Wargame Rules

I have set up this blog for my wargaming interests in the Muscovite-Tartar Wars, Reconquista Wars, the Barbary Coast Pirates, and the early campaigns of the Ottoman Turks and Saracens. Some lesser known crusades will also be covered. Miniatures are mainly 28mm with a growing collection in 54mm. If my photographs serve to encourage others to complete their collections I shall be pleased. I will also be mentioning other sites with interesting collections on the above. Do join the 'Friends' if you like what you see.

I prefer to use my own rules which are kept simple and involve eight-sided dice. These allow for fast results with various types of weaponry. Morale dominates my games.

Tuesday, 22 October 2013

Ottoman Turks v Mamluks Wargame

Recently fought a game at the Honiton Wargames Club. With less than three hours playing time, I wanted a scenario which had a chance of being completed. During the period 1485 to 1517 the Ottoman and Mamluk empires were at each others throats for control of much of the middle-east. Our scenario comprised a fortified town, with a ruler having informed both sides of his fidelity but also his inability to take an active part in the war. Accordingly, both empires dispatched a cavalry force, with baggage train, to secure their position. At this point I should admit my Mamluks were drawn from my Granadine, Almorhad, and Asiatic Turks. The distinction to this game was both sides fielding about 65 cavalry, of various quality and armour. Two units on each side were granted the right to use their composite bows. Victory conditions comprised the slaying of a commander, the destruction of the enemies baggage train, and/or the board area under your control at the conclusion of the game at 10pm. The rules worked brilliantly and, I believe, were quite accurate in their results. The Mamluks had initial successes, the Asiatic sipahi being no match for the Mamluks. But a turnabout took place when some 16 Mamluks and 6 Arab light horse attempted to charge near double their number, including the elite Suvarileri and Silahtars, and were beaten in the melee. Only 9 survived and understandably routed off the field. Although the Household Mamluks continued a steady advance against all that sought to oppose them, they even brought down by bow three enemy pack animals. Their slow advance allowed the Ottomans to secure the game by land grabbing just before the agreed end of time. This was a successful cavalry action enjoyed by all participants. As a footnote, the local Emir welcomed in the Ottomans, but unfortunately died the night following when he accidentally became entangled in his ornamental curtain tassels. MGB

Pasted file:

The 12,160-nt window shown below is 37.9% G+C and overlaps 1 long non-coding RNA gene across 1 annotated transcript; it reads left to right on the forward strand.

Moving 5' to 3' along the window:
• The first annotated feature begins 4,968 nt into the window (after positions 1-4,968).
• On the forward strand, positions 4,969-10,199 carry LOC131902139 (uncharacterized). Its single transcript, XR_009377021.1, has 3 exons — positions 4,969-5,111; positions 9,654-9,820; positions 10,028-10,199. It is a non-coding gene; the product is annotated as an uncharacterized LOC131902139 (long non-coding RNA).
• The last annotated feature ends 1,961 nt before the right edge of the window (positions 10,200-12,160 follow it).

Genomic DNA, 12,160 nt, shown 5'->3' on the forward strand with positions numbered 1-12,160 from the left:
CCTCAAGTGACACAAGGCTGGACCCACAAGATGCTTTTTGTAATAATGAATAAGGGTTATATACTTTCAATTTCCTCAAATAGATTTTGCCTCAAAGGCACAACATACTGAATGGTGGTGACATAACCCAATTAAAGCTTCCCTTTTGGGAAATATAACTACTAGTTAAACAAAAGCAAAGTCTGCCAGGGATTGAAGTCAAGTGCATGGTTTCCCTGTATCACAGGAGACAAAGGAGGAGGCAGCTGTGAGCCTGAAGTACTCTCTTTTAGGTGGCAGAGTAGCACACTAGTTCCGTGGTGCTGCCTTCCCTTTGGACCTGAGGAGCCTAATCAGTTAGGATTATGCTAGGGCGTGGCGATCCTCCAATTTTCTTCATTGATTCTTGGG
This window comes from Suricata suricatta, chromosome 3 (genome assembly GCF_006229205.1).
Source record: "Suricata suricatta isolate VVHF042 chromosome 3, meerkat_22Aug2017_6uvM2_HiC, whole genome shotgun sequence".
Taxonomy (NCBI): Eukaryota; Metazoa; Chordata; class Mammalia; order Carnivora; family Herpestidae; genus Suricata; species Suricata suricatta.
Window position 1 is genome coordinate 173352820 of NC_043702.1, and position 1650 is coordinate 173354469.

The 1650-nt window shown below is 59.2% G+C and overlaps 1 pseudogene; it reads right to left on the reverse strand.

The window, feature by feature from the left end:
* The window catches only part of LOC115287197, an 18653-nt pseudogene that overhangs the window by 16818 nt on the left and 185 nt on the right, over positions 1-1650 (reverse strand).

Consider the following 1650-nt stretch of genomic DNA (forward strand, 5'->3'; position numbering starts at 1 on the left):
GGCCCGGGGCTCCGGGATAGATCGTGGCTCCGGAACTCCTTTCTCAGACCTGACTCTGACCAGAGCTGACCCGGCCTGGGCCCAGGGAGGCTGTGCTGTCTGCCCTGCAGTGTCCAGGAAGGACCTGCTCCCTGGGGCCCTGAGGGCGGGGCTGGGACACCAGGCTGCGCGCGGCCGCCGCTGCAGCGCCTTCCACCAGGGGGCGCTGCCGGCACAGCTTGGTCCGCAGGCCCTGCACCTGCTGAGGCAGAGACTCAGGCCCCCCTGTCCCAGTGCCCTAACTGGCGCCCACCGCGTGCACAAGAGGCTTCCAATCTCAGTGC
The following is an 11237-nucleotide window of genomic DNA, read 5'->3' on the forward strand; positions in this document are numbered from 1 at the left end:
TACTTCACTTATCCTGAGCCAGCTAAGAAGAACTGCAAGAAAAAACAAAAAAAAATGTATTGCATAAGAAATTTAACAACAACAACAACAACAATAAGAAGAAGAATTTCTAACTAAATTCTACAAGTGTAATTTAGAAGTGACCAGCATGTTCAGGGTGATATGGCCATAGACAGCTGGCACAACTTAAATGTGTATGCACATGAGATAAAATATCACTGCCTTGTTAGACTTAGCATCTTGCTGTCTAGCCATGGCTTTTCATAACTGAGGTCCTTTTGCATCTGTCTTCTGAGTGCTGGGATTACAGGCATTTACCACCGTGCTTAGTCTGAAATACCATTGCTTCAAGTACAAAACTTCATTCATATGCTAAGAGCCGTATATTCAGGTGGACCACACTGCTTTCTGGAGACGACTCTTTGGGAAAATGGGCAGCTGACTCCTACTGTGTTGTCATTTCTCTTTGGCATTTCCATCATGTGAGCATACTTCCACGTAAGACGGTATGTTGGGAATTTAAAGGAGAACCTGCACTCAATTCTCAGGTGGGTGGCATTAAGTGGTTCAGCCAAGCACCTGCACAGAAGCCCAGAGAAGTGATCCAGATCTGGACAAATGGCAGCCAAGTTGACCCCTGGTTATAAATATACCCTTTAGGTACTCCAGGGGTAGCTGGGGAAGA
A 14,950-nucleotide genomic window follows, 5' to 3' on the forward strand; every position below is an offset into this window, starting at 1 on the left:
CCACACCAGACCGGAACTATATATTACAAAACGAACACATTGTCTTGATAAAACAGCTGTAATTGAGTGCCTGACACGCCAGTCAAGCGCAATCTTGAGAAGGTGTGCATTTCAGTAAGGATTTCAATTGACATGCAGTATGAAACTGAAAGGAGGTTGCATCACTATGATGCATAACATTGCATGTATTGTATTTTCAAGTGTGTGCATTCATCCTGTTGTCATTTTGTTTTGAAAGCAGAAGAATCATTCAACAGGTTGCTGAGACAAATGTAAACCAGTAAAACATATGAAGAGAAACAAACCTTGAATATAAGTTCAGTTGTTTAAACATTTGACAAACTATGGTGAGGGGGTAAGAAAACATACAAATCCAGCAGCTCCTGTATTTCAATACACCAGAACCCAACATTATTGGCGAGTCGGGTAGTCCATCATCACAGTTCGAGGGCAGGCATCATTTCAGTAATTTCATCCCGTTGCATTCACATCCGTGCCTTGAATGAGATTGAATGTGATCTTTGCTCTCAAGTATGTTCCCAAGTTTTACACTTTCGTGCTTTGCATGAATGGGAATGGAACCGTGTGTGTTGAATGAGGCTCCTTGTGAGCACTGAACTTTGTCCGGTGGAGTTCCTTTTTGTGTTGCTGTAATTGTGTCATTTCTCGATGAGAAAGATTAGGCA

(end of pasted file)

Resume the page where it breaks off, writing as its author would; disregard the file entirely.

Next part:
Tuesday, 9 July 2013

The Anderson Collection

Just visited Willie Anderson's blog, see links. Willie is raising a collection of Ottoman Turks by careful integration of various 28mm manufacturers, and they look great together. I think I found the photos of more interest because of his figure choices. He has just posted up some photos of his planned siege of Constantinople game and I strongly recommend you visit his blog. MGB

Wednesday, 3 July 2013

Corsair Warrior

I recently staged a living history display at Torquay Museum, my group portraying late 18th century Royal Navy and British Marines. We were there to help promote the opening of their exhibition on piracy, fact and fiction. Of particularly interest for me was several items relating to the Corsairs, or Barbary coast pirates. Here's a photo Josh kindly took of their life sized Corsair Warrior. MGB

Sunday, 19 May 2013

Ottomans on Youtube

Those interested in wargaming the early Ottoman campaigns in the Balkans might like to view several videos uploaded on Youtube. Those styled 'Wallachian Prince Michael the Brave and His Victories over the Ottoman Turks' will certainly inspire you to paint up those lead figures. As costumes go, I've seen far worse used in Turkish and Indian historical productions. MGB

Wednesday, 6 February 2013

Siege of Malta 1565 Ottoman flags

The Matteo Perez di Allecio engravings of 1582 of the earlier Siege of Malta are often overlooked by wargamers, yet they include some interesting suggestions for Ottoman flags. Hope my renditions below are of interest. Note, the originals have somewhat rounded tails but I believe the style given here is more authentic. I have attempted to utilize the apparent shadings to make my conjectural choice in colours.

Wednesday, 16 January 2013

Napoleonic Russians V Ottoman Turks

Came across 'Lonely Gamers' blog by chance. Discovered two historical wargames involving Napoleonic Russians and Ottoman Turks. Try not to become too dissolutioned with your own efforts when you see the scale and quality of the painted collections. The Ottomans are mainly Old Glory 28mm, and the effect is superb...... can say no more. See Links.

Dust, Tears & Dice

Found another blog which includes several reports with photos of 28mm wargames involving Ottoman Turks. Worth a visit, see links.